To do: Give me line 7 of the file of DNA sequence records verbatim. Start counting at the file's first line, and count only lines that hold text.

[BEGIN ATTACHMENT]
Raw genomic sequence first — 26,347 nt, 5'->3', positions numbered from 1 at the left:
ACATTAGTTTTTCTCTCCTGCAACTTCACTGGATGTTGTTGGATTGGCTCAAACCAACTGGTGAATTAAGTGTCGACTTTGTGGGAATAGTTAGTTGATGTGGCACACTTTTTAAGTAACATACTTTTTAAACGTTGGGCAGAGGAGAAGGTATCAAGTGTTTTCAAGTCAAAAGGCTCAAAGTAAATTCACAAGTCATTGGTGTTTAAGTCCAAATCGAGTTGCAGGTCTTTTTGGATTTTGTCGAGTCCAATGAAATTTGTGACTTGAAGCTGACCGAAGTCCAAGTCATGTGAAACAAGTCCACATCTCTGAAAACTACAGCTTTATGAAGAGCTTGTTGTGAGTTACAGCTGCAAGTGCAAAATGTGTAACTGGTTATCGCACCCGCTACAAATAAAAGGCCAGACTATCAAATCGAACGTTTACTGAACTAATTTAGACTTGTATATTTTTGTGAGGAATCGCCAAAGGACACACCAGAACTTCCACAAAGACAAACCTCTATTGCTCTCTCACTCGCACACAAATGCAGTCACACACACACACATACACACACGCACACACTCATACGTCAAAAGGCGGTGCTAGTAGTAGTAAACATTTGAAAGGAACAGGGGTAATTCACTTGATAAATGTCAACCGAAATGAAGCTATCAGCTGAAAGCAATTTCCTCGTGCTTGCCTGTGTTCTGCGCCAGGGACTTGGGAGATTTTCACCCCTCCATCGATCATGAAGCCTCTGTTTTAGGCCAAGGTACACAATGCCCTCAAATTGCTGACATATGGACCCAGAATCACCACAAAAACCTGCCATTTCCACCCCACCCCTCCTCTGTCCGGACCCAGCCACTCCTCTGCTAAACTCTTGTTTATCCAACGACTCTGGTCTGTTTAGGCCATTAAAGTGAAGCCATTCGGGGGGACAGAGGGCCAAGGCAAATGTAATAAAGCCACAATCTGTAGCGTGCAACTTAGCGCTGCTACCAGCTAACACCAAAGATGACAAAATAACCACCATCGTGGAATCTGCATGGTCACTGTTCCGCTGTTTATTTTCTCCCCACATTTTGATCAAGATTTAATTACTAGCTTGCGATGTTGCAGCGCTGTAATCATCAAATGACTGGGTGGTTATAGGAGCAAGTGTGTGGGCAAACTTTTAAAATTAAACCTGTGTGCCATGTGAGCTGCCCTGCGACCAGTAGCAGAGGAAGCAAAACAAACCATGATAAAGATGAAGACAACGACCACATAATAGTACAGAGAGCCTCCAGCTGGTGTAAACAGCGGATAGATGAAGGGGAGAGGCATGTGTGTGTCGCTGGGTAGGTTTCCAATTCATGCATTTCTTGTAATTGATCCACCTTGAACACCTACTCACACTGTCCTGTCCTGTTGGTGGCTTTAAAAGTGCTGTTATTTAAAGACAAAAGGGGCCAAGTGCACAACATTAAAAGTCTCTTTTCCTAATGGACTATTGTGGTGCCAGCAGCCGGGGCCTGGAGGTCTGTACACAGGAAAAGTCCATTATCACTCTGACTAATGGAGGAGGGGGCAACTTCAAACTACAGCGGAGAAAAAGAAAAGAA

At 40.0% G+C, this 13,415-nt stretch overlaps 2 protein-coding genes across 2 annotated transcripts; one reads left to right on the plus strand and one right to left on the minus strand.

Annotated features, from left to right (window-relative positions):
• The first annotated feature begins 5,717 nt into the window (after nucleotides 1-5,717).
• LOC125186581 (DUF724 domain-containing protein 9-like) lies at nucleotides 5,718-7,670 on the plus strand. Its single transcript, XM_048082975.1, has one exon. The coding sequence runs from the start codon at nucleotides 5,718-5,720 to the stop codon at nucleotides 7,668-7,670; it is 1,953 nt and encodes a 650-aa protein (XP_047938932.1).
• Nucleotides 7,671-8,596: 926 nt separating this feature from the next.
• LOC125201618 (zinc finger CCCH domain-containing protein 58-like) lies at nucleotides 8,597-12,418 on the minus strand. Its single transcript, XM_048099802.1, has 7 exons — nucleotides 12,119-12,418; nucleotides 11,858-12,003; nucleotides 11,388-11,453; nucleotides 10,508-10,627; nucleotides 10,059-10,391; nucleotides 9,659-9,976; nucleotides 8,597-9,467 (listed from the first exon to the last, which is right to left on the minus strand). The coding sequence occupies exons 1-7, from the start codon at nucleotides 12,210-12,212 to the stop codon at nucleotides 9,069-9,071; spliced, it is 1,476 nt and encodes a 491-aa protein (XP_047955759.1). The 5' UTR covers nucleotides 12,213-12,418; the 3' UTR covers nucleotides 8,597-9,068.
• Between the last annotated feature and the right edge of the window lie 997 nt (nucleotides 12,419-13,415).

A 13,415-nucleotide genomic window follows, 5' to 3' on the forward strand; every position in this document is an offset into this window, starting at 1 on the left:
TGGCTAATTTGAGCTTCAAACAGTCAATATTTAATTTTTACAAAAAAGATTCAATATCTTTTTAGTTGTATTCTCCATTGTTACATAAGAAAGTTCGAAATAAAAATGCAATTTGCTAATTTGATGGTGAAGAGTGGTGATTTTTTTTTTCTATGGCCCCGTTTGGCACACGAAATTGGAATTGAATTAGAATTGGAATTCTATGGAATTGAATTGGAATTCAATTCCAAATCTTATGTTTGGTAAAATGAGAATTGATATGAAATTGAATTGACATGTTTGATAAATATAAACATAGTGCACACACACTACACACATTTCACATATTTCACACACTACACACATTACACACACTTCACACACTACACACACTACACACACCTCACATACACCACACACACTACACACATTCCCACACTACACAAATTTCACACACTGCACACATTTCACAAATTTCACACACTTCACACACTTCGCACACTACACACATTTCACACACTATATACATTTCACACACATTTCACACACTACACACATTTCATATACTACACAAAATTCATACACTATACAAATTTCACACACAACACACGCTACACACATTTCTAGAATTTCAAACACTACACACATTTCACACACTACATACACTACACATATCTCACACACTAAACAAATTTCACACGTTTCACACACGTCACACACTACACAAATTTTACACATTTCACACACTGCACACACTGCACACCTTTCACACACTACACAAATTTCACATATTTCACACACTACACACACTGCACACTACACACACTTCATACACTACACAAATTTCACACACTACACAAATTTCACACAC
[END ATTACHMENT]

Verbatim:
• Nucleotides 7,671-8,596: 926 nt separating this feature from the next.